This Halloween season we had a great idea for a series of articles detailing the practical makeup effects done by some our favorite guys in the industry. They love talking about their craft, we love hearing about it, and Fango doesn’t do ‘em any more, so here we are! We’re kicking things off today with an article written by Brian Spears of G&S FX, who did the makeup for the upcoming period zombie movie “>I Sell the Dead! Hope you guys enjoy it and look forward to more!
I received a call from Glass Eye Pix producer Peter Phok towards the end of 2006 concerning a small zombie flick he was putting together for writer director Glenn McQuaid. Phok asked if my partner, Pete Gerner, and I would be interested in helping realize the zombies needed. Being a major zombie freak I was more than interested, probably even cocky, after all I wasn’t asked to create Abe Lincoln, but the living dead. As Gerner & Spears Effects, Pete and I had done our fair share of zombies but we were always looking to improve on what we had previously done. I Sell the Dead was just that gig. Not only did the movie get bigger, but we were allowed the opportunity to add something original to the zombie genre and a great movie to boot!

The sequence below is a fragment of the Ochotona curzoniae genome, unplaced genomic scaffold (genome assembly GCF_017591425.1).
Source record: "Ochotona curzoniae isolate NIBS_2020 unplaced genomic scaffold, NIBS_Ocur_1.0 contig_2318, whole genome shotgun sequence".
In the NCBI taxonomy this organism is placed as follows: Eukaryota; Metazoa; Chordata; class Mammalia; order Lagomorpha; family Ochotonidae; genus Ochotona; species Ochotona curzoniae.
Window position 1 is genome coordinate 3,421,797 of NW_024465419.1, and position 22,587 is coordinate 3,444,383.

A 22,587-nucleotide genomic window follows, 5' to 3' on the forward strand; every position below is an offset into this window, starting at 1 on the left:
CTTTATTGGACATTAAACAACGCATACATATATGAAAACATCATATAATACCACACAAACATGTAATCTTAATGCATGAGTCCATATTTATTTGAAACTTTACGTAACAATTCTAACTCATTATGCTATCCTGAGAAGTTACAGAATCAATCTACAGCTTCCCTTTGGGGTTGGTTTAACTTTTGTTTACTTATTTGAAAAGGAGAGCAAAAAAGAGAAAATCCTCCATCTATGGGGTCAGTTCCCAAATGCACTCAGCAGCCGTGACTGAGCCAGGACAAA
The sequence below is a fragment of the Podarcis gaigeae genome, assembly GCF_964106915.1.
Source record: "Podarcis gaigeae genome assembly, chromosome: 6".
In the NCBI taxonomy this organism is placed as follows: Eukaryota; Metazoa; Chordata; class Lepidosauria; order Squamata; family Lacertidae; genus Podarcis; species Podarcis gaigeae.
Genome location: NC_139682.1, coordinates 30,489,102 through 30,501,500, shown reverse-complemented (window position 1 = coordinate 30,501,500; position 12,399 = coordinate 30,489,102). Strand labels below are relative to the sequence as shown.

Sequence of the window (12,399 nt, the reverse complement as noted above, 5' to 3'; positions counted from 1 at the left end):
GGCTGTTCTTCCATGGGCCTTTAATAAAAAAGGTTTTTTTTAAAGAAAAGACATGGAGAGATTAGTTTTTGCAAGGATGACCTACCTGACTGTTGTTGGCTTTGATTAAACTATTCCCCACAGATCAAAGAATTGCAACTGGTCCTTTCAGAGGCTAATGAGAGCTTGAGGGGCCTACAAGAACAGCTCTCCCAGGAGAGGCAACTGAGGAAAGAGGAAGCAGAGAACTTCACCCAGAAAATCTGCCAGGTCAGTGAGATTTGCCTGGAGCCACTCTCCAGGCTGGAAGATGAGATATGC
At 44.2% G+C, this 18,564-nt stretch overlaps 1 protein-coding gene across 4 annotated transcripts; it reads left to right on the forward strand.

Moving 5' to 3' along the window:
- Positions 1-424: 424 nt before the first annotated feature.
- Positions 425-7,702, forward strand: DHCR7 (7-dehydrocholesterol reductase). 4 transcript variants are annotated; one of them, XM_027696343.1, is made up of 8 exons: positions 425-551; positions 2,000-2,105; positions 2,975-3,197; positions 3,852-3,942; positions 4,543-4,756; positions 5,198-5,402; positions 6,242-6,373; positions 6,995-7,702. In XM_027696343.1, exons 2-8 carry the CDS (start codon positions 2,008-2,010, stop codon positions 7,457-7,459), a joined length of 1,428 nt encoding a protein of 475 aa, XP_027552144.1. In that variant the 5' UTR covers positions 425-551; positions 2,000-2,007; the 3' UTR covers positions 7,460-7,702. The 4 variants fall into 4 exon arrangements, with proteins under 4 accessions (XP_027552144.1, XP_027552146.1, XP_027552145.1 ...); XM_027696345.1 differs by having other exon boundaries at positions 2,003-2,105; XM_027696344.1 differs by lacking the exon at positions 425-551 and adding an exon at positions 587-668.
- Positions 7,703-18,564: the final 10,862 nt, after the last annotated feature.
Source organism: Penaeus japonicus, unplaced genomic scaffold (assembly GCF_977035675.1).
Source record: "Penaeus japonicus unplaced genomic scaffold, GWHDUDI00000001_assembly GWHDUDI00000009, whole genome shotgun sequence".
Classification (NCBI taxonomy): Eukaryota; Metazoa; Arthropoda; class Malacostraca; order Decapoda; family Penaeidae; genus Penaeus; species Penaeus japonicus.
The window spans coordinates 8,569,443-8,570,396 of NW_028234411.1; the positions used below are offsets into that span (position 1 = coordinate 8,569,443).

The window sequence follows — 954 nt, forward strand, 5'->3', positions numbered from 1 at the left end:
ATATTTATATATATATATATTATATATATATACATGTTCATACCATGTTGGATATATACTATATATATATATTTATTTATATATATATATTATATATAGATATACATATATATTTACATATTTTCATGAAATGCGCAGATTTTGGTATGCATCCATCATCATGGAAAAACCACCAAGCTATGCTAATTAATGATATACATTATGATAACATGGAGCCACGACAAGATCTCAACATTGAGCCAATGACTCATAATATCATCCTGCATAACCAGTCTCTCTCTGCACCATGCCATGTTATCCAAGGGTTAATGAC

CREATING A LIFE MASK
In order to realize our 19th century flesh-eating zombie prosthetic, we first needed a life cast of our actor’s face, which would give us an exact copy of the face to work with. The subject’s hair is covered with a bald cap; brows, lashes and any facial hair are coated with Vaseline, so that all the hair remains intact during the process. A generous batch of Alginate is mixed and evenly applied to the face, leaving the nostrils open for air. Alginate, a material similar to what a dentist uses to make a tooth cast, will give us a spot on replica of the actor’s face, down to the last pore. When the Alginate begins to set, plaster bandages are applied creating a “mother mold” to support the flexible Alginate. After the cast is fully cured it is carefully removed and we now have a negative version of a face! The negative is then filled with Ulta Cal 30, gypsum cement, giving us a positive of the face. Now we can begin the next phase getting us closer to our dead guy.
CREATING AN APPLIANCE
We were contracted to create a few zombies, among other gags. As with any film, time is always an issue; the refreshing part was much of the look of the zombie was done for us by director Glenn McQuaid. Glenn, a horror fan himself, had very specific thoughts on the design. He wanted the zombies to be iconic, to have character and personality and sighted several examples as well as providing sketches. The goal was to construct a waterlogged, dripping wrinkly dead dude with originality.